Jobs for women
    “Women’s unemployment is now back above 6%. It has been 5.7% or higher for the last 39 months. The last time that occurred was 2001 to 2004. For most of Labor’s period, including the GFC, female unemployment ranged between 4.6% and 5.6%.

    The ratio of full-time to total jobs
    “This ratio fell in March 2016 to the lowest in history — 68.6%. It tumbled further for the next two months and then fell below 68% for the first time last September. The January number was a new record low of 67.7%. February’s is the third lowest ever at 67.99%.

    Ratio of men’s employment to population
    “This ratio has been at 62.2% for the last two months and for three of the last six. The last time it was this low was in the early 1990s recession.

    “As Crikey showed last week, the number of workers who need to work more hours has exploded. It clicked over 1 million after Joe Hockey’s first budget and last month reached a new record 1,114,558 workers. That’s up as a percentage of the labour force from 7.8% when the Coalition took office to an all-time high 8.7%.

    Youth underemployment
    “For young people aged 15 to 24, underutilisation is now 31.5%, a new Australian high. This breaks all Joe Hockey’s previous records. The Labor period’s highest was 27.4%, and in the Howard years 27.9%.

    Engineering construction
    “Total engineering construction activity for the year to December 2016, announced by the ABS on Wednesday, showed the worst annual decline ever.

    “Activity in 2016 fell 19.7% on 2015, which was down 13.0% on the year before. Even 2014 was 9.6% below 2013, which was down 1.7% on 2012. That makes four consecutive annual declines – for the first time. The last three were all the worst on record.

    Trade surplus slashed
    “One positive for the Turnbull government in recent months has been the trade balance, which appeared as a surplus in November for the first time in 32 months. December’s trade surplus was even better at $3.33 billion, a record high.

    “That was followed, however, by the second worst collapse in Australia’s history. Figures released last month show the January balance is suddenly $2 billion lower at just $1.30 billion.

    “So, Scott, as the soothsayer said to Julius Caesar: “Beware the ides of March.”

    Do we need anymore evidence that Morrison is not up to the job of Treasurer? He is simply incompetent, yet is the ‘adult’ in charge of running our three trillion dollar economy!

  • TalkTurkey

    4/13/2017 1:00:51 PM |

    Comrades All,
    It fills me with a profound sense of gratification to see our predictions from the lead-up to the 2013 election coming true day by day. (Although we under-predicted the awfulness of the LNP in action.) I predicted that boat turnbacks would never happen, but Abbort turned out to be even nastier than I thought he could be. And note, when he got rolled it was less for his extreme nastiness and pious hypocrisy than for the fact he knighted the bloody Dook. [Doesn't say much for my countrymen eh.] So apart from under-estimating, I am delighted at the overall accuracy of our predictions, that all the Fighting Fifth spoke about all the time but which were denied by 99% of the MSM. (The 1% being Laura Tingle).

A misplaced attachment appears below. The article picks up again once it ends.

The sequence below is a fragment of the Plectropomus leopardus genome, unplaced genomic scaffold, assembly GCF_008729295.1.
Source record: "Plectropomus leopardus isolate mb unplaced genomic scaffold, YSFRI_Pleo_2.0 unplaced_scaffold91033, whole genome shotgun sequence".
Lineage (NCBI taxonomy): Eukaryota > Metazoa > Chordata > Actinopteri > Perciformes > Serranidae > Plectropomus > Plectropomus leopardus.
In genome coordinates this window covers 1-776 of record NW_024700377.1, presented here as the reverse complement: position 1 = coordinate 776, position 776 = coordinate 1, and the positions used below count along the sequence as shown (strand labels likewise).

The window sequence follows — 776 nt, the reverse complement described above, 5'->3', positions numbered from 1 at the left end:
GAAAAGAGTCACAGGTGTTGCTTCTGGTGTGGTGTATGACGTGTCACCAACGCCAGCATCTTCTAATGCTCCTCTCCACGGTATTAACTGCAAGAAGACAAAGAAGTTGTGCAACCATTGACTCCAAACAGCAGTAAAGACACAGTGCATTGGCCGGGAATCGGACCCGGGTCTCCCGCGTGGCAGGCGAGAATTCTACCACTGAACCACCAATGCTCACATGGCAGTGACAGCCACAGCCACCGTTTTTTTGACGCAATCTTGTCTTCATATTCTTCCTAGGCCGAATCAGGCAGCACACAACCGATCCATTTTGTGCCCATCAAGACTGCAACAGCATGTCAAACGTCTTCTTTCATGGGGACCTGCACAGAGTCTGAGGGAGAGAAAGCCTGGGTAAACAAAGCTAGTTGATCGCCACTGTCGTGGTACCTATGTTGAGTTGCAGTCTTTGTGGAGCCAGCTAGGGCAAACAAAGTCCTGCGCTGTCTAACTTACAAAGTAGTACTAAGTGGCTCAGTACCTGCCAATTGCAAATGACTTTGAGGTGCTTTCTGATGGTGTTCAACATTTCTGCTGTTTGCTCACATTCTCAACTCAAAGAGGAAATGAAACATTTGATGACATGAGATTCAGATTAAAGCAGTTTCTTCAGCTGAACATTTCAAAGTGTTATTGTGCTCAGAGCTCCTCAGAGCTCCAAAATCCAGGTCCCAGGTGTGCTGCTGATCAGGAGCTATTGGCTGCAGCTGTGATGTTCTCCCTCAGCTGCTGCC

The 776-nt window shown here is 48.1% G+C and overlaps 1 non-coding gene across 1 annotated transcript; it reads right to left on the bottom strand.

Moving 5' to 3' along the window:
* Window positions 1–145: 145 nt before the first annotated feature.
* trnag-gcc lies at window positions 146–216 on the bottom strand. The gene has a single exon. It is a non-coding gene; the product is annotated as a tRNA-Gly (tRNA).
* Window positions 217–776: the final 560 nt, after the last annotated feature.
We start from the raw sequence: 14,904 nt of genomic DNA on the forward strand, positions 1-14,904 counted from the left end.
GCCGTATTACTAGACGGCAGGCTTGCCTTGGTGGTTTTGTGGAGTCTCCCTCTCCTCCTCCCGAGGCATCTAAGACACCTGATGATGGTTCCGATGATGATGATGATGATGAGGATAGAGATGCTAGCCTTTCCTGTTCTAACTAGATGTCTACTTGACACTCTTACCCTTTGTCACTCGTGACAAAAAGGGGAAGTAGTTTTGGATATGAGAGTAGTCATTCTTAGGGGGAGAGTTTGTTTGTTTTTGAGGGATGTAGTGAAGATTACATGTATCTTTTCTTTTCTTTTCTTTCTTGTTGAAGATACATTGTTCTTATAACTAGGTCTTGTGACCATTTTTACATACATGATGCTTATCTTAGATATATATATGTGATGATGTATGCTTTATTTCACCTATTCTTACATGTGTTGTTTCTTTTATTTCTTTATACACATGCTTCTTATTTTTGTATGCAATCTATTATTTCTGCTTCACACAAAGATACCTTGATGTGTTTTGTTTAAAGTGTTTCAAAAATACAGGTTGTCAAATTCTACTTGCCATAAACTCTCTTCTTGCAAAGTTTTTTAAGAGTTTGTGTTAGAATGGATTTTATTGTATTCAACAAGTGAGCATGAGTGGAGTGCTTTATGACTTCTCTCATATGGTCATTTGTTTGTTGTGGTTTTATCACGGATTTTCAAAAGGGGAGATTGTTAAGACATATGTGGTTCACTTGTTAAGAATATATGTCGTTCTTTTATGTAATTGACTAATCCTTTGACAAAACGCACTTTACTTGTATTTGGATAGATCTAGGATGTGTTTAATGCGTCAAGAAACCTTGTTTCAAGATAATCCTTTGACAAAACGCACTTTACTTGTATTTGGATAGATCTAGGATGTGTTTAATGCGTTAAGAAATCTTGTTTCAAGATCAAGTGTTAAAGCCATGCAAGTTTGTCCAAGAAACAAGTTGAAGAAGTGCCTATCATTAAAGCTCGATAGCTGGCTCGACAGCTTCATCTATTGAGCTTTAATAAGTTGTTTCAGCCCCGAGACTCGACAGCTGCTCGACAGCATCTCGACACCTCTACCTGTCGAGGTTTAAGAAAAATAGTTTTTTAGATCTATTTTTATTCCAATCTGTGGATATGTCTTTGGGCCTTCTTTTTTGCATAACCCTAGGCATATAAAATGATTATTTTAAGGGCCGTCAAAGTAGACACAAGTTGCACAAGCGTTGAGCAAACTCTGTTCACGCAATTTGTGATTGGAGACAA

I never thought they could be SO financially inept though. That's the most gratifying part of all, that they can have so hugely increased the deficit, while decreasing services, screwing the NBN, scaring the hell out of welfare recipients, going back on every promise including defunding TAFEs and Gonski reforms, oh too many things, environmental protection, employment, wage stagnation ... So I'm delighted at our prescience, the same way I'm delighted that my worst predictions for the planet are all proving so gratifyingly correct.


  • Ad Astra

    4/13/2017 8:35:26 PM |

    Talk Turkey
    It is gratifying that our predictions about the Coalition's financial ineptitude have turned out to be so accurate.  Though it would have been better for the sake of the nation, that we had been wrong.

    The awfulness of their financial management is shocking, literally.

    If only we could cancel their contract with the electorate, and start all over again!

    The voters have been sold a pup. Now it's biting them - every day.

  • Phillip White

    4/13/2017 9:36:28 PM |

    Not to worry. "Good Government" will begin any time soon

  • Ad Astra

    4/14/2017 10:28:31 AM |

    Phillip White
    Waiting, waiting, waiting!

Comments are closed